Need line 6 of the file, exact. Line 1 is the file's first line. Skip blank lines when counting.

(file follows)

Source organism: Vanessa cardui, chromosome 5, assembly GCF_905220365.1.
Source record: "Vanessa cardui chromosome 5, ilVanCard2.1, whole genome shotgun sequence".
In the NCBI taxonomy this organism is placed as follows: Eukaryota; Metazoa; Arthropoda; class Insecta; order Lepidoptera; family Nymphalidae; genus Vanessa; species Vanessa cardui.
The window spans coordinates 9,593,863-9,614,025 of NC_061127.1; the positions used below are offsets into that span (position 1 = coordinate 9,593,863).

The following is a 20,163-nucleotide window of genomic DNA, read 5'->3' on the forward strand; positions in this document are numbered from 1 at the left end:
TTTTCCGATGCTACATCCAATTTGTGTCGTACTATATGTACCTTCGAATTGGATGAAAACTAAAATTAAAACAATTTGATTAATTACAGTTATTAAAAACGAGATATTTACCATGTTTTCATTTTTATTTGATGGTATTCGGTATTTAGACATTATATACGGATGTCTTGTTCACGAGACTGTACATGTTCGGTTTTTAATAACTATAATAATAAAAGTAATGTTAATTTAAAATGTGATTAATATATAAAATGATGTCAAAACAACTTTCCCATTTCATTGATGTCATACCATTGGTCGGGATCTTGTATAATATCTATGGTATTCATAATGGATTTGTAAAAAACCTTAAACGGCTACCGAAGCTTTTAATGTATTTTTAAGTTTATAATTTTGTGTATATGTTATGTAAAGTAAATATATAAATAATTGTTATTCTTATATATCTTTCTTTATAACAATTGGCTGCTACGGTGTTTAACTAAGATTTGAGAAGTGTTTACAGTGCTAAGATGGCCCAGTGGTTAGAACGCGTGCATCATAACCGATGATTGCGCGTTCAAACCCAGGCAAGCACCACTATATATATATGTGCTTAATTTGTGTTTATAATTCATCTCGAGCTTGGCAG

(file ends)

TTTTCCGATGCTACATCCAATTTGTGTCGTACTATATGTACCTTCGAATTGGATGAAAACTAAAATTAAAACAATTTGATTAATTACAGTTATTAAAAACGAGATATTTACCATGTTTTCATTTTTATTTGATGGTATTCGGTATTTAGACATTATATACGGATGTCTTGTTCACGAGACTGTACATGTTCGGTTTTTAATAACTATAATAATAAAAGTAATGTTAATTTAAAATGTGATTAATATATAAAATGATGTCAAAACAACTTTCCCATTTCATTGATGTCATACCATTGGTCGGGATCTTGTATAATATCTATGGTATTCATAATGGATTTGTAAAAAACCTTAAACGGCTACCGAAGCTTTTAATGTATTTTTAAGTTTATAATTTTGTGTATATGTTATGTAAAGTAAATATATAAATAATTGTTATTCTTATATATCTTTCTTTATAACAATTGGCTGCTACGGTGTTTAACTAAGATTTGAGAAGTGTTTACAGTGCTAAGATGGCCCAGTGGTTAGAACGCGTGCATCATAACCGATGATTGCGCGTTCAAACCCAGGCAAGCACCACTATATATATATGTGCTTAATTTGTGTTTATAATTCATCTCGAGCTTGGCAG